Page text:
As hundreds lined up to give blood in response to Sunday morning’s Pulse nightclub shooting, they discovered that the FDA’s rules governing blood donations from gay men are still in effect.
Despite rumors, OneBlood, which collects and distributes blood donations, per FDA regulations, is still not accepting blood donations from gay men. “All FDA guidelines remain in effect for blood donation. There are false reports circulating that FDA rules were being lifted. Not true,” wrote OneBlood on Twitter.
HIV/AIDS activist Michael Rajner said the 12-month deferment period is highlighted and made all the more hurtful by the tragedy in Orlando – one that prevents healthy gay men from helping their own community when needed or forces them to lie to do the right thing. “We are discriminated against unjustly through a homophobic policy by the FDA.”
Previously, the FDA had instituted a lifetime ban on men who were sexually active with other men but altered that policy in 2015. The American Red Cross and America’s Blood Centers opposed the lifetime ban as being “medically and scientifically unjustified.”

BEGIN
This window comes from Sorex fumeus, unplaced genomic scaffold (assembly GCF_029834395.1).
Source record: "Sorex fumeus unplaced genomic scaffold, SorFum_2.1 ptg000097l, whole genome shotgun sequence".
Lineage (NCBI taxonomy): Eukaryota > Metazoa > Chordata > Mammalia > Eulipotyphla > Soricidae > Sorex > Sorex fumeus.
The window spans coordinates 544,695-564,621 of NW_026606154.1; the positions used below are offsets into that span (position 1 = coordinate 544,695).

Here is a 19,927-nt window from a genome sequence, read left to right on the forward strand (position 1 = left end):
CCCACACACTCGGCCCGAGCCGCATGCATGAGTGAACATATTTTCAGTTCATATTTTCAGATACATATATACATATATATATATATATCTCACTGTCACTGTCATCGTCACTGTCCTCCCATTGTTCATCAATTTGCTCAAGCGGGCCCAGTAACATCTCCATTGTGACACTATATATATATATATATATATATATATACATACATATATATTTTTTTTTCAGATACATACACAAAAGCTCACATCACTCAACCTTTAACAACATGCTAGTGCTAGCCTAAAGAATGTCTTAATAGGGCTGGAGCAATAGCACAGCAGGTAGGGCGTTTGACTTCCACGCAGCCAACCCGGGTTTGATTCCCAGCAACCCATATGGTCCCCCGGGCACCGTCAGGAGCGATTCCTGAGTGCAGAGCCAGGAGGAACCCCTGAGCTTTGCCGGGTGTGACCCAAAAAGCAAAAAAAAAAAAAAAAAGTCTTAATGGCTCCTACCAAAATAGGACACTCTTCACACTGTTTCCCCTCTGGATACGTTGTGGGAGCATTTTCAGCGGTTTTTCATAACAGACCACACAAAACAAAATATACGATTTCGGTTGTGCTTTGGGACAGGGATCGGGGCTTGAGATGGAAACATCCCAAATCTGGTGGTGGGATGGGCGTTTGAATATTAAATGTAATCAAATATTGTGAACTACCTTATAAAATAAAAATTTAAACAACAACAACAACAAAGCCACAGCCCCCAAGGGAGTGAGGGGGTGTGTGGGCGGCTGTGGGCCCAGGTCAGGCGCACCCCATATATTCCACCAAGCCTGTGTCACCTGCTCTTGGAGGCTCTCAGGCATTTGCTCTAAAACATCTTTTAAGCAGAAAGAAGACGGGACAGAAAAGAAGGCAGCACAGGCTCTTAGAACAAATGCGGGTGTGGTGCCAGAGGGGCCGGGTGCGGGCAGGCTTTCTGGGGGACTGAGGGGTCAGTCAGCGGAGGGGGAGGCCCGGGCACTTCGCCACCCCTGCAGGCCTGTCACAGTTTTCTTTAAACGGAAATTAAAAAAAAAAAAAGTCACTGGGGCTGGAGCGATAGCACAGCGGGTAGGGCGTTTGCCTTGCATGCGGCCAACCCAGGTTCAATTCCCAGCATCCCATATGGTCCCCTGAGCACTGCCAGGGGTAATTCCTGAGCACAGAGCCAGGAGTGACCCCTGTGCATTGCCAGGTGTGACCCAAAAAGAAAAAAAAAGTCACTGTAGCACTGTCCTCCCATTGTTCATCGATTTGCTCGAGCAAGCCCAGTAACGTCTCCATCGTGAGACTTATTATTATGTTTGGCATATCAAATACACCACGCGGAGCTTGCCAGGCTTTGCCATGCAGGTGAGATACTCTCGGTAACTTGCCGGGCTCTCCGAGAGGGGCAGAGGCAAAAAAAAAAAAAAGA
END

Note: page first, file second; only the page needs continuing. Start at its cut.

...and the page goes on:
According to the FDA, men are prohibited from donating if they had sex with another man in the past 12 months. Women must also wait 12 months to donate if they had sex with a man who has had sex with another man. The rules put gay men on par with other groups the FDA considers to be high risk for HIV/AIDS, including individuals with a history intravenous drug use and those who have received transfusions of whole blood or blood products.
“In reviewing our policies to help reduce the risk of HIV transmission through blood products, we rigorously examined several alternative options, including individual risk assessment,” said Peter Marks, M.D., Ph.D., deputy director of the FDA’s Center for Biologics Evaluation and Research, in an online statement. “Ultimately, the 12-month deferral window is supported by the best available scientific evidence, at this point in time, relevant to the U.S. population. We will continue to actively conduct research in this area and further revise our policies as new data emerge.”
But while the National Gay Blood Drive, an organization focused on giving the LGBT equal treatment in blood donation opportunities, applauded the move as a step in the right direction but asked the FDA to go further.
“While this is a big success, there is still a long road ahead and a lot of work to do. We will continue to encourage the FDA to consider all the evidence until they arrive at a non-discriminatory policy and discrimination based on sexual orientation is eliminated from the blood deferral process altogether,” reads National Gay Blood Drive’s December 2015 statement.
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